US2271619A - Process of making pure soaps - Google Patents

Process of making pure soaps Download PDF

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US2271619A
US2271619A US26882039A US2271619A US 2271619 A US2271619 A US 2271619A US 26882039 A US26882039 A US 26882039A US 2271619 A US2271619 A US 2271619A
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soap
alcohol
process
amount
oil
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Bradshaw George Burt
Walter C Mealy
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E I du Pont de Nemours and Co
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E I du Pont de Nemours and Co
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    • CCHEMISTRY; METALLURGY
    • C11ANIMAL AND VEGETABLE OILS, FATS, FATTY SUBSTANCES AND WAXES; FATTY ACIDS THEREFROM; DETERGENTS; CANDLES
    • C11CFATTY ACIDS FROM FATS, OILS OR WAXES; CANDLES; FATS, OILS OR FATTY ACIDS BY CHEMICAL MODIFICATION OF FATS, OILS, OR FATTY ACIDS OBTAINED THEREFROM
    • C11C3/00Fats, oils, or fatty acids by chemical modification of fats, oils, or fatty acids obtained therefrom
    • C11C3/003Fats, oils, or fatty acids by chemical modification of fats, oils, or fatty acids obtained therefrom by esterification of fatty acids with alcohols
    • CCHEMISTRY; METALLURGY
    • C11ANIMAL AND VEGETABLE OILS, FATS, FATTY SUBSTANCES AND WAXES; FATTY ACIDS THEREFROM; DETERGENTS; CANDLES
    • C11CFATTY ACIDS FROM FATS, OILS OR WAXES; CANDLES; FATS, OILS OR FATTY ACIDS BY CHEMICAL MODIFICATION OF FATS, OILS, OR FATTY ACIDS OBTAINED THEREFROM
    • C11C3/00Fats, oils, or fatty acids by chemical modification of fats, oils, or fatty acids obtained therefrom
    • C11C3/04Fats, oils, or fatty acids by chemical modification of fats, oils, or fatty acids obtained therefrom by esterification of fats or fatty oils
    • CCHEMISTRY; METALLURGY
    • C11ANIMAL AND VEGETABLE OILS, FATS, FATTY SUBSTANCES AND WAXES; FATTY ACIDS THEREFROM; DETERGENTS; CANDLES
    • C11DDETERGENT COMPOSITIONS; USE OF SINGLE SUBSTANCES AS DETERGENTS; SOAP OR SOAP-MAKING; RESIN SOAPS; RECOVERY OF GLYCEROL
    • C11D13/00Making of soap or soap solutions in general; Apparatus therefor
    • C11D13/02Boiling soap; Refining
    • CCHEMISTRY; METALLURGY
    • C11ANIMAL AND VEGETABLE OILS, FATS, FATTY SUBSTANCES AND WAXES; FATTY ACIDS THEREFROM; DETERGENTS; CANDLES
    • C11DDETERGENT COMPOSITIONS; USE OF SINGLE SUBSTANCES AS DETERGENTS; SOAP OR SOAP-MAKING; RESIN SOAPS; RECOVERY OF GLYCEROL
    • C11D19/00Recovery of glycerol from a saponification liquor

Description

Patented Feb. 3, 1942 PROCESS OF MAKING PURE SOAPS George Bart Bradshaw, Wilmington, Del and Walter C. Manly. New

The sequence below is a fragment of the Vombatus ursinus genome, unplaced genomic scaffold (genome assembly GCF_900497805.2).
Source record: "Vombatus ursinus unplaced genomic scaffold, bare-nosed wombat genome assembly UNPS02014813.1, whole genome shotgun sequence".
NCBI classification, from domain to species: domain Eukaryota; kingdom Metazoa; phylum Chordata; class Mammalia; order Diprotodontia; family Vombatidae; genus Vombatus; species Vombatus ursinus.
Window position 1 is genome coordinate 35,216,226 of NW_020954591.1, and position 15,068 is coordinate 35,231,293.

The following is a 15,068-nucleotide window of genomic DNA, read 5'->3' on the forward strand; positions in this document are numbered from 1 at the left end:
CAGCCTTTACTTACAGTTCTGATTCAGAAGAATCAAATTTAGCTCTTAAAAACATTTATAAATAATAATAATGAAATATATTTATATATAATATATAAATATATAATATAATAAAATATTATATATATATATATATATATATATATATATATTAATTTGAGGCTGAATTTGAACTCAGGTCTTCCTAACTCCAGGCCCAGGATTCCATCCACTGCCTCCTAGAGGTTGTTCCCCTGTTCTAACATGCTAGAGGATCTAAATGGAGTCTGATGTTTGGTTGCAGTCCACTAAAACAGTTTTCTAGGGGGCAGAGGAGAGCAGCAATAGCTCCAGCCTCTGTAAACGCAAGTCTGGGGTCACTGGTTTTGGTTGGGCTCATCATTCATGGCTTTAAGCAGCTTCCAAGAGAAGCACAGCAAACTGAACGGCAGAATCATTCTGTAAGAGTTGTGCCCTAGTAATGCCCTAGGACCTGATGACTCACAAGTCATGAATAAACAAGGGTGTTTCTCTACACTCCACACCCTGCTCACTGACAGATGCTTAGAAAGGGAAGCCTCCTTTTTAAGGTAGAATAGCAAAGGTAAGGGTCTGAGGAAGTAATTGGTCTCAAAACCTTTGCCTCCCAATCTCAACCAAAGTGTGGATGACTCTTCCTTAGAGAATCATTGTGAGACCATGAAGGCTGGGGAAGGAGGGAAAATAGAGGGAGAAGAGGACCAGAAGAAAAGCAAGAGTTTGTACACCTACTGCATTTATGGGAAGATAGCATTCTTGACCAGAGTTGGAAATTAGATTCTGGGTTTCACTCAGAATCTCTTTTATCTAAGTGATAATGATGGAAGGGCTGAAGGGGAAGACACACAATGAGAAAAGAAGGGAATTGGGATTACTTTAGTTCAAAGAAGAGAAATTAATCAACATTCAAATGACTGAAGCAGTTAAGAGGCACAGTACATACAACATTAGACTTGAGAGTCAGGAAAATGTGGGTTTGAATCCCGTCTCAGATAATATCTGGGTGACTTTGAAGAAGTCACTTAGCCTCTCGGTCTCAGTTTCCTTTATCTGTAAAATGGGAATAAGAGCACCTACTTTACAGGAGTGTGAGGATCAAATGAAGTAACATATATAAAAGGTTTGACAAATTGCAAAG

lignon to I. I. do Pont de Nemoarol Oomnony, W aware No Drawing. Application Serial No. 268,82

19 Claims.

This invention relates to methods for the preparation of soaps and soap compositions. More particularly it relates to a novel process of making soaps from glycerides. Still more particularly it relates to a process of making soap from glycerides of higher open chain aliphatic carboxylic acids. The invention also pertains to the separation of glycerine from the fatty acid components of natural glycerides and to novel improvements in the soap making arts.

This invention hasfor an object the provision of a rational process for producing soap and soap compositions which can be carried out in an economical manner. A further object is to provide a novel process for making soap which is applicable to any natural glyceride. A further object is to provide a process for making soap in which the glycerine may be recovered in a substantially anhydrous and concentrated condition. A further object is to furnish a process for making hard soap from oils which have hitherto yielded soft soap. A still further object is to provide a low temperature process for making soaps. Another object is to furnish a process for making hard potash soaps. Another object is to furnish a process for making high melting point wax-like materials. Another object is to furnish a process for making lighter colored and more brilliant soaps than formerly possible from a given grade of oil or fat. A further object is to furnish a process for a soap containing a new superfatting agent. A further object is to provide a fatty acid mono ester from a natural glyceride which can be easily and completely saponified to form either a pure dry soap or soap modified at will. A still further object is to furnish a process for a new composition of matter consisting of dry crystalline sodium and/or potassium salts of mixed natural fatty acids.

In the usual process for manufacture of soap, naturally occurring oils and fats from both animal and vegetable sources are treated stepwise with dilute caustic soda or potash solutions and salt solutions to effect separation of the glycerine; as complete as possible conversion of the fatty material to soap and to isolate the soap in a condition as free from water and as pure as possible. By this procedure there is incompletely recovered a very impure glycerine of from to strength containing both impurities from the original oils and dissolved salt and lye. The soap resulting contains about 35% of water and salt, free caustic and unsaponified fat, depending on the skill with which the operation has been carried out and also the economics of ilmington. Del., a corporation of Del- Agril 19, 1989,